5 Common Types of Welfare Fraud

5 Common Types of Welfare Fraud

Welfare fraud is a serious crime. It’s a form of theft that can keep people from getting the help they need when they truly need it.

It also involves a great deal of bureaucracy, which means if you fail to understand the requirements of your program you may end up committing fraud by accident.

And while multi-million dollar schemes exist, sometimes welfare fraud is a lot more basic. It’s committed by someone who is struggling, who may otherwise be a good person, who faces temptation because it’s still hard to survive while receiving public assistance.

  1. Underreporting Income

This is one of the most common forms of fraud. The recipient does not report a new job, a sudden windfall like a lottery win or inheritance, or even outright lies about income on a welfare application.

Remember, when you are receiving public assistance, you must inform your case worker about any changes in your financial situation.

See also: Common Examples of Health Care Fraud.

  1. Overreporting Dependents

Income isn’t the only determinant of welfare benefits. Household size makes a big difference too.

So it’s not surprising that inflating the number of dependents on applications is a common form of welfare fraud.

This can also happen when a child graduates and moves out, and a recipient either consciously forgets to tell their case worker, or forgets they have to.

See also: Falsely Accused? Know Your Options.

  1. Exchanging food stamp benefits for cash.

There is a healthy black market economy of food stamp recipients who sell their EBT cards to people who need or want the extra food dollars in favor of cash they can use for other things.

Some store owners agree to do this for customers in exchange for a cut.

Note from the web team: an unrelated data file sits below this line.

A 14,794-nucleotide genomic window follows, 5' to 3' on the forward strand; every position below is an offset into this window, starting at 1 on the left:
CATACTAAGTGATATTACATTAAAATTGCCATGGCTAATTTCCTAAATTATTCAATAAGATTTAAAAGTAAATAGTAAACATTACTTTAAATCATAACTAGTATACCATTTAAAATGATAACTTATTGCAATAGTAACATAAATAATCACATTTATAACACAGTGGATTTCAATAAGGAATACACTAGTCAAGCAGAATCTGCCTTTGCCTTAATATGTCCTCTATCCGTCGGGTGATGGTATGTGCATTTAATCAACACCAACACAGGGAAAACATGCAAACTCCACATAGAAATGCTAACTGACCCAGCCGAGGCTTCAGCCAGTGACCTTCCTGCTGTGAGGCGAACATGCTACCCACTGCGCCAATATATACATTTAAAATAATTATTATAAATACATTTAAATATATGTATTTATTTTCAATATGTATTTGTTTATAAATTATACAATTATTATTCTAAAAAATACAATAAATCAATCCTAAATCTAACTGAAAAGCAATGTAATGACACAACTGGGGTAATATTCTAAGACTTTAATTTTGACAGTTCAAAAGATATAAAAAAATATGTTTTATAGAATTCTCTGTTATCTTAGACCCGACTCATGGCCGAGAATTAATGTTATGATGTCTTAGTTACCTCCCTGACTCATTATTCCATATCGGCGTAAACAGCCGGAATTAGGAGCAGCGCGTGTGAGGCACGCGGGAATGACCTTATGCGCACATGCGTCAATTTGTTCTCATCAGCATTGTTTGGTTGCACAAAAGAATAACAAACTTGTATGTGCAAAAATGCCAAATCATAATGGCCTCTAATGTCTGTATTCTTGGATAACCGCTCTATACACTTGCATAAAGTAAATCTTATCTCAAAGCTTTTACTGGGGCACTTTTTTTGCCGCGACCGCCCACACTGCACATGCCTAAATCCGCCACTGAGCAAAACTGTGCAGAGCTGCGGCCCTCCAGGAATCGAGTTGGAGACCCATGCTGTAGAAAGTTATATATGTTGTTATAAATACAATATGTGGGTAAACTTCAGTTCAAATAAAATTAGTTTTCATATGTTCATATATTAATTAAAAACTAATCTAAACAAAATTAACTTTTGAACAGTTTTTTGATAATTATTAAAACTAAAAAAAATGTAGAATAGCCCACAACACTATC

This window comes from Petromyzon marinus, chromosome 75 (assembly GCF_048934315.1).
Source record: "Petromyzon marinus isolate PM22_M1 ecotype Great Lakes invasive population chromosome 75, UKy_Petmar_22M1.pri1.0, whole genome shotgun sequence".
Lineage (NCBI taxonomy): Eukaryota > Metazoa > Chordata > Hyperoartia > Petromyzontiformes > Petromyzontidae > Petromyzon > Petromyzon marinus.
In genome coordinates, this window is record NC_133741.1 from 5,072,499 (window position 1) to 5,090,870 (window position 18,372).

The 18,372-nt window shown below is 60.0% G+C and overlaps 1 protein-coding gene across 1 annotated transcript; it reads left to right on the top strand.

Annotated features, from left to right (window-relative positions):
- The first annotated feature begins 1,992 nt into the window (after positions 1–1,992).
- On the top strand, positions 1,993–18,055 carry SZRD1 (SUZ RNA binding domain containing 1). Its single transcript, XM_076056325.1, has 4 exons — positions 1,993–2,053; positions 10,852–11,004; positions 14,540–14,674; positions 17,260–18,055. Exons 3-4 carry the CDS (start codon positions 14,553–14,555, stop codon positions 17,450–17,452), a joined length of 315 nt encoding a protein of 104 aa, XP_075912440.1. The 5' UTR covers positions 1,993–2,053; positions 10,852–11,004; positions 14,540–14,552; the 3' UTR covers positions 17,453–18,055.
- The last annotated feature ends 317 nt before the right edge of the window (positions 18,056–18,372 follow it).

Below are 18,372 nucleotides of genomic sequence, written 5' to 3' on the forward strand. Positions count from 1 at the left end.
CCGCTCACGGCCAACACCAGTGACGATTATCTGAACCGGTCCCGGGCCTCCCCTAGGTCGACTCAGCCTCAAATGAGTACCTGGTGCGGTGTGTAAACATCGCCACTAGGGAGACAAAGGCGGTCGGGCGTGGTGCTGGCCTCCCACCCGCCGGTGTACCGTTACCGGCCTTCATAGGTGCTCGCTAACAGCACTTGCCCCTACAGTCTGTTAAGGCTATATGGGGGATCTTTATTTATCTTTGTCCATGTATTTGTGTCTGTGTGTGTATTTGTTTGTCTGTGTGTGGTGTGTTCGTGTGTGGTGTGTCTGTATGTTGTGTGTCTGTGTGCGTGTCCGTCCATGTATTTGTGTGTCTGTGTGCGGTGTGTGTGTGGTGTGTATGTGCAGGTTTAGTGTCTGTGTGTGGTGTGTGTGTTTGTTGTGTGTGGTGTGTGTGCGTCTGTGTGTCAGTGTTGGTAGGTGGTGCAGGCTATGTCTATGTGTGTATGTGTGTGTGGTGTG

This type of fraud can even prompt the FBI to get involved. In one case, a store owner allowed customers to exchange benefits for cash if they bought groceries valued at 10% of the amount they wanted. So if a customer bought $20 of groceries, the customer could get $200 in cash, while allowing the store owner to charge $350 to the benefit card so he could pocket $150 for himself.

This one, of course, is impossible to do accidentally, but many people do it thinking there’s no real harm in it. Sadly, there is harm: people who were meant to buy food end up buying contraband instead.

See also: Should You Accept? The Advantages and Disadvantages of Plea Bargaining.

  1. Creating false identities to collect benefits.

This type of fraud takes several different forms. Sometimes the recipient lives with someone who dies. They never report the death and they continue to accept the benefits.

Other schemes are more elaborate, involving stolen social security numbers and fabricated identities to collect multiple benefit checks.

See also: Criminal Law: What You See on TV vs. Reality.

  1. Receiving benefits from a state you don’t live in.

When welfare checks don’t seem to stretch far enough, it can be tempting to try to collect benefits from two different states. Perhaps you have a relative in New Jersey, but you yourself live in New York. If you apply for benefits in both states, using your relative’s address as your own address, you have just committed fraud.

And while it can take one or both states a little time to catch on, they usually do in the end.

If you’ve been accused of welfare fraud, you need help.

Depending on how you committed the fraud and the amount involved,  you could be charged with either a misdemeanor or a felony. You can also get hit by sanctions that could keep you from ever receiving welfare benefits again. And the courts don’t really care whether you were ignorant, desperate, or simply trying to make an easy buck.

By contacting the Law Offices of Julie Rendelman, you can get an experienced criminal defense attorney on your side, someone who has defended many welfare fraud cases in the past. If you’ve been charged with welfare fraud, or think you may be, schedule a consultation today.